I maybe a baker and a self-confessed cake addict, but when it comes to ice cream, I can’t help myself… I love the stuff! I’ve eaten some pretty bad ice cream, to the most Willy Wonka-ish ice cream ever to be created in front of you eyes – ‘Lick Me I’m Delicious’ why not?! I yearn for the day I add an ice cream maker to the endless list of kitchen gadgets that I don’t really need, but I can’t live without. Until that day arrives, I’m happy and content to experiment with ice cream in the good old-fashioned ‘freeze it & churn it by hand’ way.
I’ve been flat out this summer with wedding cakes, especially naked ones; Oo’er Missus! Dressed down, sans icing, dollops of buttercream and jam, and a shed load of fresh fruit. Heaven! Inevitably there’s been fruit left over or some that doesn’t quite make the grade when it comes to looks; so I’ve been chomping my way through a selection of summer berries for months. Lush, but admittedly, I’m hankering after doing something a little different with them. In kicks the ice cream craving…
I haven’t made much ice cream this summer, but I had some blackberries hiding away in the fridge that needed using up, so I gave them a whirl. When it comes to my ice cream, it has to be custard based, thick and creamy; I wasn’t too sure how it would all go together – the blackberries and custard. But I put custard on blackberry crumble, so…
Making the custard is a little extra work, but it’s worth it! And the colour is pretty awesome! Ian’s given it the thumbs up, although the pips annoy him and he thinks it would be smoother in an ice cream maker. Well, then there’s my excuse to purchase an ice cream maker…. wonder if my budget would stretch to a Pacojet!!
Fresh blackberry ice cream, using a traditional vanilla custard base and hand-churning!
- 1 punnet blackberries - approximately 350g
- 50g caster sugar
- 6 egg yolks - free-range, preferrably organic
- 150ml full fat/ whole milk - Blue top
- 450ml double cream
- 120g caster sugar
- 1 vanilla pod
- Pop the blackberries and the caster sugar into a saucepan and heat gently for about 20 minutes
- Stir occasionally
- The sugar and the heat will breakdown the blackberries into a sweet syrup
- You can strain the blackberries to remove any pips or leave them in
- Pop the blackberries to one side to cool
- Pour the milk and the cream into a large saucepan and gently heat
- Split the vanilla pod with a sharp knife and scrape the vanilla seeds into the saucepan and add the pod
- Bring the mixture to the boil and then remove the saucepan from the heat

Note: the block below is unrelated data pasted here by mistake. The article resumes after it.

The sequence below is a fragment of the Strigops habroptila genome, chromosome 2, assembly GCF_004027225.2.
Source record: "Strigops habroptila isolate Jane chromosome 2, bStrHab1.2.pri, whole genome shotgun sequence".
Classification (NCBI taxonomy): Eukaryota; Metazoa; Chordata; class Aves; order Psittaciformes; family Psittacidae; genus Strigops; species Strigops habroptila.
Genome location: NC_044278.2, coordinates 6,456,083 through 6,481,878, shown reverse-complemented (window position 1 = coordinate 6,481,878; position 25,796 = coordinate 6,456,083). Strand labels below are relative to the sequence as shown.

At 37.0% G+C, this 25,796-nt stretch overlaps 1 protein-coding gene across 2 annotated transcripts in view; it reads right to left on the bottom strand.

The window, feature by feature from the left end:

- Pop the pan to one side and let the vanilla infuse into the liquid for 10-15 minutes
- Whilst the vanilla is infusing, in a mixing bowl, beat the egg yolks and the sugar together until thy become thick and pale
- Gently reheat the mixture in the saucepan and then pour it onto the beaten eggs and sugar. Stir with a whisk, as you add the mixture.
- Put the eggs, milk and cream mixture back into the saucepan and gently heat again.
- Stir the mixture gently until the custard begins to thicken.
- The custard should thicken after about 5-8 minutes. Please do not try to do this quickly by increasing the heat, you'll only end up with vanilla flavour scrambled eggs!
- When ready, the custard should lightly coat the back of a spoon. At this point take the custard off the heat and leave to properly cool!
- Add the cooled blackberry puree and custard into a large mixing bowl, and using an electric handwhisk, gently mix the two together. Do not overwhisk.
- When the mixture is thick and creamy, pour into a large freezer container, cover and pop in the freezer to chill.
- After 40 minutes, the ice cream should be starting to crystalise around the edges; pop it out the freezer, and whip the mixture again with a handwhisk on low.
- Pop it back in the freezer, after an hour whisk again. The ice cream should be increasing in size. Do this 3 more times, at hour intervals.
- After that the ice cream should be ready to be eaten... enjoy!
You could use different kinds of summer fruits -strawberries, raspberries etc instead of blackberries. If you have an ice cream maker at home, refer to your manufacturer's instructions.